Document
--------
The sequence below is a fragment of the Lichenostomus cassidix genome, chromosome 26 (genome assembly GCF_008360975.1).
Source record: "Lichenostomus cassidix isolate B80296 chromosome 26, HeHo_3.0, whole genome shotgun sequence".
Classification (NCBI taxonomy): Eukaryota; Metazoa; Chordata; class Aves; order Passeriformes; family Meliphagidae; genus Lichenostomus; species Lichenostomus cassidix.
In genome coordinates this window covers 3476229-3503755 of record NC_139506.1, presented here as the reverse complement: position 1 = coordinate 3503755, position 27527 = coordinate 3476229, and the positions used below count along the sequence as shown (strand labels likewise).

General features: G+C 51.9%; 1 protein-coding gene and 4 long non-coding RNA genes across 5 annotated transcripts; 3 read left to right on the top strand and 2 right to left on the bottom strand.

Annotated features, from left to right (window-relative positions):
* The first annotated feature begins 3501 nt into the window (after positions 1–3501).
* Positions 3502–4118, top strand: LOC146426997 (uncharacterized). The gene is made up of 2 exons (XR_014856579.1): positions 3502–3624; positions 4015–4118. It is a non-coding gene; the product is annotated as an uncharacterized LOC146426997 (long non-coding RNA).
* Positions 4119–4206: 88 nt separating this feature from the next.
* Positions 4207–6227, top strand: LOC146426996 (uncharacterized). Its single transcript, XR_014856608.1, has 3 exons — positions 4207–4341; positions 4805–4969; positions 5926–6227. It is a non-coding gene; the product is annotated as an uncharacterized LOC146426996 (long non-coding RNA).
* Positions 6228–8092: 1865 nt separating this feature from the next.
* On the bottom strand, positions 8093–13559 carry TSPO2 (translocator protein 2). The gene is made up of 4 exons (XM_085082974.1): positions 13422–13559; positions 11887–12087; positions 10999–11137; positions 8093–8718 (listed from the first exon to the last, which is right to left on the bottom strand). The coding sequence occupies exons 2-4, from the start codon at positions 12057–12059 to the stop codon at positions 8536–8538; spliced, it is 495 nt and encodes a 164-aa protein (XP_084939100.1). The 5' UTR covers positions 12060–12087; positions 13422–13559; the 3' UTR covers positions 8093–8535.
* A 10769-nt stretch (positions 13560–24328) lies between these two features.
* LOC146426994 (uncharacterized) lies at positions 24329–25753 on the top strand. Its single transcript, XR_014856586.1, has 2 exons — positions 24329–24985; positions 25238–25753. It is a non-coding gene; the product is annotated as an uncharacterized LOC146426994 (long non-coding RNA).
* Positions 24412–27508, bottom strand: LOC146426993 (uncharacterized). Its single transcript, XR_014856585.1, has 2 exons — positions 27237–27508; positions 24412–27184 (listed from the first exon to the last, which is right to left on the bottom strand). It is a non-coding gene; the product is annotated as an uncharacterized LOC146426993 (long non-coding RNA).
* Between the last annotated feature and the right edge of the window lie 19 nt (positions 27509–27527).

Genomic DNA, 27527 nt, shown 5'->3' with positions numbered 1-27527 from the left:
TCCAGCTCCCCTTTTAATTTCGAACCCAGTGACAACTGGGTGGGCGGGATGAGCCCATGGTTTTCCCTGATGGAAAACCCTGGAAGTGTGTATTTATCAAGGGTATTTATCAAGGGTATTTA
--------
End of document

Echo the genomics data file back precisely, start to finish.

The sequence below is a fragment of the Lichenostomus cassidix genome, chromosome 26 (genome assembly GCF_008360975.1).
Source record: "Lichenostomus cassidix isolate B80296 chromosome 26, HeHo_3.0, whole genome shotgun sequence".
Classification (NCBI taxonomy): Eukaryota; Metazoa; Chordata; class Aves; order Passeriformes; family Meliphagidae; genus Lichenostomus; species Lichenostomus cassidix.
In genome coordinates this window covers 3476229-3503755 of record NC_139506.1, presented here as the reverse complement: position 1 = coordinate 3503755, position 27527 = coordinate 3476229, and the positions used below count along the sequence as shown (strand labels likewise).

General features: G+C 51.9%; 1 protein-coding gene and 4 long non-coding RNA genes across 5 annotated transcripts; 3 read left to right on the top strand and 2 right to left on the bottom strand.

Annotated features, from left to right (window-relative positions):
* The first annotated feature begins 3501 nt into the window (after positions 1–3501).
* Positions 3502–4118, top strand: LOC146426997 (uncharacterized). The gene is made up of 2 exons (XR_014856579.1): positions 3502–3624; positions 4015–4118. It is a non-coding gene; the product is annotated as an uncharacterized LOC146426997 (long non-coding RNA).
* Positions 4119–4206: 88 nt separating this feature from the next.
* Positions 4207–6227, top strand: LOC146426996 (uncharacterized). Its single transcript, XR_014856608.1, has 3 exons — positions 4207–4341; positions 4805–4969; positions 5926–6227. It is a non-coding gene; the product is annotated as an uncharacterized LOC146426996 (long non-coding RNA).
* Positions 6228–8092: 1865 nt separating this feature from the next.
* On the bottom strand, positions 8093–13559 carry TSPO2 (translocator protein 2). The gene is made up of 4 exons (XM_085082974.1): positions 13422–13559; positions 11887–12087; positions 10999–11137; positions 8093–8718 (listed from the first exon to the last, which is right to left on the bottom strand). The coding sequence occupies exons 2-4, from the start codon at positions 12057–12059 to the stop codon at positions 8536–8538; spliced, it is 495 nt and encodes a 164-aa protein (XP_084939100.1). The 5' UTR covers positions 12060–12087; positions 13422–13559; the 3' UTR covers positions 8093–8535.
* A 10769-nt stretch (positions 13560–24328) lies between these two features.
* LOC146426994 (uncharacterized) lies at positions 24329–25753 on the top strand. Its single transcript, XR_014856586.1, has 2 exons — positions 24329–24985; positions 25238–25753. It is a non-coding gene; the product is annotated as an uncharacterized LOC146426994 (long non-coding RNA).
* Positions 24412–27508, bottom strand: LOC146426993 (uncharacterized). Its single transcript, XR_014856585.1, has 2 exons — positions 27237–27508; positions 24412–27184 (listed from the first exon to the last, which is right to left on the bottom strand). It is a non-coding gene; the product is annotated as an uncharacterized LOC146426993 (long non-coding RNA).
* Between the last annotated feature and the right edge of the window lie 19 nt (positions 27509–27527).

Genomic DNA, 27527 nt, shown 5'->3' with positions numbered 1-27527 from the left:
TCCAGCTCCCCTTTTAATTTCGAACCCAGTGACAACTGGGTGGGCGGGATGAGCCCATGGTTTTCCCTGATGGAAAACCCTGGAAGTGTGTATTTATCAAGGGTATTTATCAAGGGTATTTA